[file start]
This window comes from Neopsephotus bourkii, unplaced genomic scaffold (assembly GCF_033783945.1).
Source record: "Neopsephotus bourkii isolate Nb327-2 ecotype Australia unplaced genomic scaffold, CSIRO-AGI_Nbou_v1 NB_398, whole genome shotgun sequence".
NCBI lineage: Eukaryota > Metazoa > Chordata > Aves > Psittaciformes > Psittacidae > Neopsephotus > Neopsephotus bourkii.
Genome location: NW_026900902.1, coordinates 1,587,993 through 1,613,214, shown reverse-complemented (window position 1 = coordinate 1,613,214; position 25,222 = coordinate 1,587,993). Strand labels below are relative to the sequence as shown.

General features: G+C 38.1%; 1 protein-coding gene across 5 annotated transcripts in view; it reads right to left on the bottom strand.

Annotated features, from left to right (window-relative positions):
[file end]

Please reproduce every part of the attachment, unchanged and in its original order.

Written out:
This window comes from Neopsephotus bourkii, unplaced genomic scaffold (assembly GCF_033783945.1).
Source record: "Neopsephotus bourkii isolate Nb327-2 ecotype Australia unplaced genomic scaffold, CSIRO-AGI_Nbou_v1 NB_398, whole genome shotgun sequence".
NCBI lineage: Eukaryota > Metazoa > Chordata > Aves > Psittaciformes > Psittacidae > Neopsephotus > Neopsephotus bourkii.
Genome location: NW_026900902.1, coordinates 1,587,993 through 1,613,214, shown reverse-complemented (window position 1 = coordinate 1,613,214; position 25,222 = coordinate 1,587,993). Strand labels below are relative to the sequence as shown.

General features: G+C 38.1%; 1 protein-coding gene across 5 annotated transcripts in view; it reads right to left on the bottom strand.

Annotated features, from left to right (window-relative positions):